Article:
Much has been made of the decision to hand over curation of the Saturday to headliners Mumford and Sons, something which admittedly led to a day of dreary homogeneity (more of that later) but equally corrosive was the very obvious cheese paring across the site. Latitude has been cutting back for years - the full evening programme on Thursday and the Sunday lunchtime headliner are both now distant memories – but this year the savings were brutal, and very quickly impacted on the entertainment.
On Friday morning, Daniel Bye’s intriguing Border Crossing was clearly intended for Little Theatre, while Luke Wright’s excellent Frankie Vah should have been in the poetry tent. But there was no Little Theatre, and there was no poetry tent, so both had to make do with the oversubscribed Speakeasy, an all-purpose venue for those wanting something other than music to start off their festival. How galling it must have been for Wright, who so brilliantly curated the poetry tent for all previous Latitudes, to see its footprint taken up with the Danish Quarter, a hideous decked area flogging tins of Carlsberg. Latitude has never been adverse to a bit of branding, and done with care it can be a benign way to subsidence the ticket price, but add this monstrosity to the grotesque Waitrose restaurant and the Smirnoff dance area, and it really felt like the festival was starting to lose its way.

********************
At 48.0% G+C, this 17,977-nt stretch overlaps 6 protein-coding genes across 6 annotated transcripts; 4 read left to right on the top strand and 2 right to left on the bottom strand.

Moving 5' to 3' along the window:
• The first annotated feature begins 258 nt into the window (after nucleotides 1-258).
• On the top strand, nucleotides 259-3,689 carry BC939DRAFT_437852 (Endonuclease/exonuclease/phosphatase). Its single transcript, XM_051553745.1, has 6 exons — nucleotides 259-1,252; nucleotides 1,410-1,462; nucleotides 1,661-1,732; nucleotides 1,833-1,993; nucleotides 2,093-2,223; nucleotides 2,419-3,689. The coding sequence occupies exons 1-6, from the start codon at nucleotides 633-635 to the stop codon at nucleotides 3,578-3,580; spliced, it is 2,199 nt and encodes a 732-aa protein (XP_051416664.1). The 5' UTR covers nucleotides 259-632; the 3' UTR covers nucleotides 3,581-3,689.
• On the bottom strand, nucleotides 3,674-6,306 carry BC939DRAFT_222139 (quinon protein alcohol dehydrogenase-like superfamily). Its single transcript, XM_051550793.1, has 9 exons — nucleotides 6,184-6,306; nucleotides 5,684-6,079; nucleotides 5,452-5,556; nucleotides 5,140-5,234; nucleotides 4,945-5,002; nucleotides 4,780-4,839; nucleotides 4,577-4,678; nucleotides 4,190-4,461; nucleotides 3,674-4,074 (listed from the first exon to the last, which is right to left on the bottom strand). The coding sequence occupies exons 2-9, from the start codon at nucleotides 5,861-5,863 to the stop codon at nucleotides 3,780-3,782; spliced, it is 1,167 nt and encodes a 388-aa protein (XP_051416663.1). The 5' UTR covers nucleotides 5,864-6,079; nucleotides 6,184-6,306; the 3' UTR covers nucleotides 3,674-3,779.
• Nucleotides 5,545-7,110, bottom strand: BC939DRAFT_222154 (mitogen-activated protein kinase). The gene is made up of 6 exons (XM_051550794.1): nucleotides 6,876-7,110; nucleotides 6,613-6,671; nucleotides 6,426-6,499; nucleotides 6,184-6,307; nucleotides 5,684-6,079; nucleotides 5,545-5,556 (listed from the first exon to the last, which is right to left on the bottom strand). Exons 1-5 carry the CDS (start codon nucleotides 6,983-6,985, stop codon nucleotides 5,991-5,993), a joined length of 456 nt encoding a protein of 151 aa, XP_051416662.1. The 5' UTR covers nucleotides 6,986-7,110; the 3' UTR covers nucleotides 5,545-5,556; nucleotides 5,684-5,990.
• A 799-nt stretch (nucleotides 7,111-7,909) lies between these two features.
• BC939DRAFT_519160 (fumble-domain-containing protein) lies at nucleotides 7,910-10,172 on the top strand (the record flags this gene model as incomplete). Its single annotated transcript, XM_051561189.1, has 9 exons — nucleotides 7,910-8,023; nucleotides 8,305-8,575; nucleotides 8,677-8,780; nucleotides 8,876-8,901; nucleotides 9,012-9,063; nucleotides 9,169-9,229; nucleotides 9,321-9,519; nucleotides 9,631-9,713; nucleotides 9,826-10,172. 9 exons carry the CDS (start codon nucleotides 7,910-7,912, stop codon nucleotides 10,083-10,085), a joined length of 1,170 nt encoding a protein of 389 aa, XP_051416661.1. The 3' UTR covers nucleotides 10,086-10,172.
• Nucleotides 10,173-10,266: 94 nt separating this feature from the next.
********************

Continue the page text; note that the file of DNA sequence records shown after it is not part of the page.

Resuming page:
Fortunately, the strength of Friday’s offering was such that is was easy to turn a blind eye to such things. Comedy is always a draw at Latitude, and supported by a personable Susan Calham talking about cats, Dara Ó Briain was on top form, particularly when he departed from his prepared material to riff with the audience. Judging by the knowing nods of that audience, he wasn’t the only one to find surprising The 1975’s rise to headline status, but thankfully the stunning Sunrise stage came to the rescue. Nestled deep within a woodland setting, it was host to a seamless blend of experimental, multi-media laptop fun from Forest Swords and Max Cooper, followed by the inestimable rhythms of BEAK>, and topped off by an almost hallucinogenic DJ set from Simian Mobile Disco stretching out into the small hours.
And so came Saturday, and the elephant in the field, the Mumford and Sons takeover. Depending on your perspective, the redressing of the arena with the Gentlemen on the Road livery was either impressive or irritating, but one can’t deny the thorough efficiency with which it was done. Every banner, every flag, and every main stage act had Mumford’s fingerprints all over it, for which those acts thanked Mumford profusely. In my view, it all became very tiresome, very quickly, and I was grateful there were other pleasures to be had. Reginald D Hunter gave a comedy master class despite being strapped into a wheelchair with a broken leg. Mark Kermode was a clubbable as ever, chatting first to director Amma Asante, and then to Latitude regulars David Morrissey and Richard Curtis. There was even a pretty good play about cyber terrorism, albeit bizarrely shoe horned into the Cabaret tent. Notwithstanding these minor gems, however, it really felt like everyone was holding their breath, waiting for the Mumfords.